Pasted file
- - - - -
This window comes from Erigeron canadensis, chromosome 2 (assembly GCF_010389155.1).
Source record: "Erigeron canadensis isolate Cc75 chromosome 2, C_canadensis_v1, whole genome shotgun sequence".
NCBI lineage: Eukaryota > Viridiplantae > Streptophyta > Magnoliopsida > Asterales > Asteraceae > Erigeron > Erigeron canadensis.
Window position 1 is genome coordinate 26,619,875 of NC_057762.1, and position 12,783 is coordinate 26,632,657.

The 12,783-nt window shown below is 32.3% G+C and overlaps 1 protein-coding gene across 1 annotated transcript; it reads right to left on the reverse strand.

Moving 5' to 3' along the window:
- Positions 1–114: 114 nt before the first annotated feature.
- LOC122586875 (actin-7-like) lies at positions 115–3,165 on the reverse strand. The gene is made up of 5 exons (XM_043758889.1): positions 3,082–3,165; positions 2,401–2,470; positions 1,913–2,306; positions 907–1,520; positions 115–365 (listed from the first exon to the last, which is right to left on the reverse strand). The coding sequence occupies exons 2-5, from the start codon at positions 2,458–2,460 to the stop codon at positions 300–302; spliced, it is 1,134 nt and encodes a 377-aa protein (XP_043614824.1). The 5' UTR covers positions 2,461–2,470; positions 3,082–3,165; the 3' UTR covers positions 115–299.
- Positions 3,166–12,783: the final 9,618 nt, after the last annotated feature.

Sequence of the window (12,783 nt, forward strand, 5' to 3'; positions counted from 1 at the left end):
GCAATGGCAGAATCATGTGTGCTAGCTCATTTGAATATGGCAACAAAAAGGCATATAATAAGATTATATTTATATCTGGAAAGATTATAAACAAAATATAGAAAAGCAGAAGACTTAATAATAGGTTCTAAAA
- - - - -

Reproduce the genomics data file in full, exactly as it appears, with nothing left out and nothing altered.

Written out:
This window comes from Erigeron canadensis, chromosome 2 (assembly GCF_010389155.1).
Source record: "Erigeron canadensis isolate Cc75 chromosome 2, C_canadensis_v1, whole genome shotgun sequence".
NCBI lineage: Eukaryota > Viridiplantae > Streptophyta > Magnoliopsida > Asterales > Asteraceae > Erigeron > Erigeron canadensis.
Window position 1 is genome coordinate 26,619,875 of NC_057762.1, and position 12,783 is coordinate 26,632,657.

The 12,783-nt window shown below is 32.3% G+C and overlaps 1 protein-coding gene across 1 annotated transcript; it reads right to left on the reverse strand.

Moving 5' to 3' along the window:
- Positions 1–114: 114 nt before the first annotated feature.
- LOC122586875 (actin-7-like) lies at positions 115–3,165 on the reverse strand. The gene is made up of 5 exons (XM_043758889.1): positions 3,082–3,165; positions 2,401–2,470; positions 1,913–2,306; positions 907–1,520; positions 115–365 (listed from the first exon to the last, which is right to left on the reverse strand). The coding sequence occupies exons 2-5, from the start codon at positions 2,458–2,460 to the stop codon at positions 300–302; spliced, it is 1,134 nt and encodes a 377-aa protein (XP_043614824.1). The 5' UTR covers positions 2,461–2,470; positions 3,082–3,165; the 3' UTR covers positions 115–299.
- Positions 3,166–12,783: the final 9,618 nt, after the last annotated feature.

Sequence of the window (12,783 nt, forward strand, 5' to 3'; positions counted from 1 at the left end):
GCAATGGCAGAATCATGTGTGCTAGCTCATTTGAATATGGCAACAAAAAGGCATATAATAAGATTATATTTATATCTGGAAAGATTATAAACAAAATATAGAAAAGCAGAAGACTTAATAATAGGTTCTAAAA